They are words of warning recognised the world over, a literary conversation well known. If only Caesar had listened – if only we had listened:
Caesar. Ha! who calls?
Casca. Bid every noise be still: peace yet again!
Caesar. Who is it in the press that calls on me? I hear a tongue, shriller than all the music, Cry ‘Caesar!’ Speak; Caesar is turn’d to hear.
Soothsayer. Beware the ides of March.
Caesar. What man is that?
Brutus. A soothsayer bids you beware the ides of March.
Caesar. Set him before me; let me see his face.
Cassius. Fellow, come from the throng; look upon Caesar.
Caesar. What say’st thou to me now? speak once again.
Soothsayer. Beware the ides of March.
Caesar. He is a dreamer; let us leave him: pass.
(Julius Caesar, Act 1 Scene 2 – William Shakespeare)
The first warnings came on December 31, 2019 when the WHO first reported the existence of a novel strain of Coronavirus, COVID-19 to be exact. Then came the next warning on January 30, 2020 when the WHO raised the volume of its warning, declaring the COVID-19 outbreak to be a global health emergency.
By March 11th classification was raised to ‘global pandemic’.
By the Ides of March, the world was shutting down – borders, skies, businesses, schools, centres of faith, our homes – we were told to close in, quickly, before this invisible curse now known as COVID-19 caught us out. Wave 1 had begun….
Now, one year on, echoes of those ominous warnings continue to be heard. March 11th, 2021 marked the end of a year that has been beyond anyone’s expectation and imaginations. Depending on where one was in the world, throughout March 2021, year one markings unfolded of lockdowns first imposed, the first time we got a sense that life as we once knew it was no more. March 23rd for we from the UK. By the final day in March 2021 the WHO’s freshly released report on the origins of COVID-19 is being rigorously reviewed and remarked upon.
In just one year this one virus has taken over 2.8 million lives, denied billions their basic liberties, and cost trillions in livelihoods. New strains are being discovered in tandem newly approved vaccine being rolled out. New waves are threatening. renewed strength is increasingly hard to find. In just one year one truth has emerged that everyone has had to face: there is no escaping the trauma of COVID-19, even if one escapes falling prey to the virus itself. Everyone has lost something, someone, somewhere. Everyone has suffered in some way. No one has been spared.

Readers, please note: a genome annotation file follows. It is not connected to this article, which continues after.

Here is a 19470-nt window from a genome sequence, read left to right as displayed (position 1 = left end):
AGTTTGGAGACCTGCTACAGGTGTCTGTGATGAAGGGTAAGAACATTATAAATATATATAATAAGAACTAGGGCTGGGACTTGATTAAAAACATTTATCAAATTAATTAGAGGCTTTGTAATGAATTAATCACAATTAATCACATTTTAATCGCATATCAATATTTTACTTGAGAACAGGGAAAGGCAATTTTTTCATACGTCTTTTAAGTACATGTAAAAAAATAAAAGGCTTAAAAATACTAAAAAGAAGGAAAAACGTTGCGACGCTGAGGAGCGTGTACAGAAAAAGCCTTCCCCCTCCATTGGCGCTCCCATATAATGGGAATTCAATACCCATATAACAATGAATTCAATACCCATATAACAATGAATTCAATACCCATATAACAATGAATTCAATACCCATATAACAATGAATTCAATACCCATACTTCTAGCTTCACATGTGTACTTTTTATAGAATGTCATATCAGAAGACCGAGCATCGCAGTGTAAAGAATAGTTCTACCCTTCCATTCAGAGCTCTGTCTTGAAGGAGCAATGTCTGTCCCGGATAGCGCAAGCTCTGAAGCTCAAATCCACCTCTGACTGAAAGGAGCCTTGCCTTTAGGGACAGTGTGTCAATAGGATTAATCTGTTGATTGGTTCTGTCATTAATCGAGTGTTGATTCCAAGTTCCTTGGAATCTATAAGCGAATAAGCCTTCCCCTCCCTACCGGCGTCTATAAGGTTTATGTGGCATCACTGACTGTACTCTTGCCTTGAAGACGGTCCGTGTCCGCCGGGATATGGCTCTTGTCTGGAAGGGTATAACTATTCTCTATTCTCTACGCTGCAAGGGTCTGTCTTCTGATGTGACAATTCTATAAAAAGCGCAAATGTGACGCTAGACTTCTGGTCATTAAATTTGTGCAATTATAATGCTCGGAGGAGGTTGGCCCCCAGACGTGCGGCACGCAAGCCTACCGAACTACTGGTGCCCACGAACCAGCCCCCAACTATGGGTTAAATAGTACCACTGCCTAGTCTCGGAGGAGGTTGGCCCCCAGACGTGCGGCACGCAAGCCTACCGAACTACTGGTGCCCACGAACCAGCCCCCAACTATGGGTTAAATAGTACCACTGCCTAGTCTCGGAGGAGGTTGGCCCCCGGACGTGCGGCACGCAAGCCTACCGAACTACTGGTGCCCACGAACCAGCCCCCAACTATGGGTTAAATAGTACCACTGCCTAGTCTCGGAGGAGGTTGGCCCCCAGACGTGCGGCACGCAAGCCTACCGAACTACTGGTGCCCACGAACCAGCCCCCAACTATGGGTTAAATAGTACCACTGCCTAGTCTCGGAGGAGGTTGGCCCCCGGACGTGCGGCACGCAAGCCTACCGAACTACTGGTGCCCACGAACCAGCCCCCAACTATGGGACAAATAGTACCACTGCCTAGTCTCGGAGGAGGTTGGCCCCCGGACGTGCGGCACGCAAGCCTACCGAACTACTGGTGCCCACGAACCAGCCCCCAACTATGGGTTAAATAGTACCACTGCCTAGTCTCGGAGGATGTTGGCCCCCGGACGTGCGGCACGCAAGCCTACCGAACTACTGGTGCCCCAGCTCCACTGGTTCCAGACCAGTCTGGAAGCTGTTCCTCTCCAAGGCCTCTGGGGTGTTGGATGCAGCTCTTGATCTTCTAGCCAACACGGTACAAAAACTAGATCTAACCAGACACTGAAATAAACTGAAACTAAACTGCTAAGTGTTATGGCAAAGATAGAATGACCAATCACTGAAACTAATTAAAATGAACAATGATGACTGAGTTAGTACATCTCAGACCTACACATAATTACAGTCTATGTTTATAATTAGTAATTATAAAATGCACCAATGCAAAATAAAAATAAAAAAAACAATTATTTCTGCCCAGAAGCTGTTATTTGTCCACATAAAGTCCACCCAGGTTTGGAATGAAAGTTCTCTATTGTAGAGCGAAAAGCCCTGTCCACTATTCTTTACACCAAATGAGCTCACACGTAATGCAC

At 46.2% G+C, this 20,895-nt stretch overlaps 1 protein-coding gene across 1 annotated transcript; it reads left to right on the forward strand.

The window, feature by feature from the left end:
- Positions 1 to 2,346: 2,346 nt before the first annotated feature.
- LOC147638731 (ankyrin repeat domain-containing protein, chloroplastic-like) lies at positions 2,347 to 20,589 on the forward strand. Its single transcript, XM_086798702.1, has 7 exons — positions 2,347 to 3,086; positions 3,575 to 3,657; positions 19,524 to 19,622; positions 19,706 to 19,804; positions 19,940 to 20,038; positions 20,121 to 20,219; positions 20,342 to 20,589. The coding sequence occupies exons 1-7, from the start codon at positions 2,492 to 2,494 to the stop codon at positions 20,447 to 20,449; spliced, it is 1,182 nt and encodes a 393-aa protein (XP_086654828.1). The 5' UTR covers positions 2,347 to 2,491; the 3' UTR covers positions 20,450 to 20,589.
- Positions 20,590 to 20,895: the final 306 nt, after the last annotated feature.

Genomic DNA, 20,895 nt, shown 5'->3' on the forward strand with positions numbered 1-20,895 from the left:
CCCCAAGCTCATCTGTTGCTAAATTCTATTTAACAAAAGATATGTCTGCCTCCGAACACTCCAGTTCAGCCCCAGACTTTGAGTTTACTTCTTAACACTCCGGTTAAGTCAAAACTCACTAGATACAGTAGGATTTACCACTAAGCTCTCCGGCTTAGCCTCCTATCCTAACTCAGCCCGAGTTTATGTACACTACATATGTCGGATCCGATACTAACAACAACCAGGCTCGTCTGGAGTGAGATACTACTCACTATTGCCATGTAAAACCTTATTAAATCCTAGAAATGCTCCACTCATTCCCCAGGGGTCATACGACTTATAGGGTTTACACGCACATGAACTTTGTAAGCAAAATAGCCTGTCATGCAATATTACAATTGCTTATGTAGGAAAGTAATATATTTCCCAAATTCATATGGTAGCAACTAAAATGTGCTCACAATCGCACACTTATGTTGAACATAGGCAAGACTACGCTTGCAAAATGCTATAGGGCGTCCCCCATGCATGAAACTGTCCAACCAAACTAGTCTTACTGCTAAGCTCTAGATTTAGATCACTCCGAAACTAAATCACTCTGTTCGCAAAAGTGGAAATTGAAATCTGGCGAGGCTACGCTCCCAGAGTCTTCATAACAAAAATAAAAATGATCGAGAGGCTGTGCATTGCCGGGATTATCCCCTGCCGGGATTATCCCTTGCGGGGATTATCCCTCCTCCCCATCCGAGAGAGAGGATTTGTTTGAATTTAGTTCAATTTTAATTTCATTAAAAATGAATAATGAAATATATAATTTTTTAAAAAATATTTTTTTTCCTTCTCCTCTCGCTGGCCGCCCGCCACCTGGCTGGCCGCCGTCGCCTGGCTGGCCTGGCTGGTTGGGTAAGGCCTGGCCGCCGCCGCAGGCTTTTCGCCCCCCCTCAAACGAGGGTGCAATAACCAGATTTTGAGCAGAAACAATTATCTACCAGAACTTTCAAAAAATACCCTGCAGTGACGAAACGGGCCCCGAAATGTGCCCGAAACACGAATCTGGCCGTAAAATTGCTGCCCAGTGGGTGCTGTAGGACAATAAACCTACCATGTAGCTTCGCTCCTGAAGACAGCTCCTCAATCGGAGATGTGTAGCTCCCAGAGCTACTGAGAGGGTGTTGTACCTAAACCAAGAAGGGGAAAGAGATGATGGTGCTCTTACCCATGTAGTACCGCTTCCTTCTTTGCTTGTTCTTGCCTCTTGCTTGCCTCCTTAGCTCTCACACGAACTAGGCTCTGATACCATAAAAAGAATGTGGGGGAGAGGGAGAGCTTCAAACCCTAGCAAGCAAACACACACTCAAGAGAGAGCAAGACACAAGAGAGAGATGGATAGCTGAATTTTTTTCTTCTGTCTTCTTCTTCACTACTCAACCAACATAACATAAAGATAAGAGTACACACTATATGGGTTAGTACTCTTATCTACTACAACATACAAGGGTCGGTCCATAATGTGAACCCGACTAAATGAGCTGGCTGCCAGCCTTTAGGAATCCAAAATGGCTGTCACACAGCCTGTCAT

Unlike any crisis experienced in our generation, this pandemic has completely erased not just borders between nations, but so many lines we used to put in place in our individual lives:
- Office vs home,
- Day vs. night,
- Weekends vs weekdays,
- Business vs. pleasure,
- Professional vs. personal,
- On vs off.
Blur now exists where once there were lines, this blur an operating space that must be bravely navigated – destination unknown, duration unknown, all within a context of immense, intense trauma. Genuine trauma.
The trauma has been real. It has been prolonged. It has been profound. It has been personal. The blur has been accented by deep, undeniable, inescapable, and surprisingly, often very visible ache.
Tears have fallen uncontrollably.
Cracks have been revealed unexpectedly.
Fear has closed us in illogically.
Faith has been tested deeply.
Interestingly, this shared reality, this exposure, has afforded us the opportunity to turn trauma into a lifeline, forcing us all to come closer, to be more real, more human, more understanding and more compassionate with those around us. To encourage, without judgement or hesitation, others to reach out and grab hold.
Why? Simply this: the shared trauma we have all experienced has, while differing in individual situations, circumstances, characteristics and complexities, allowed us to care more – to care more honestly, more deeply and more transparently with those who truly provide us the focus, the purpose, the energy, and the hope we all need.
COVID-19 has been the most democratising challenge our world has ever faced.And uniting.
This pandemic has united us – all of us across the world, across the country, across the room – making vividly clear,:
- WE ARE ALL HUMAN – forced to dig deep each and every day with a stamina we have never demanded of ourselves, and others, before;
- WE ARE ALL HURTING – recognising that everyone is feeling pressure, feeling loss, feeling fear;
- WE ARE ALL EXHAUSTED – respecting that everyone is carrying a heavy load, needing rest, needing to feel safe;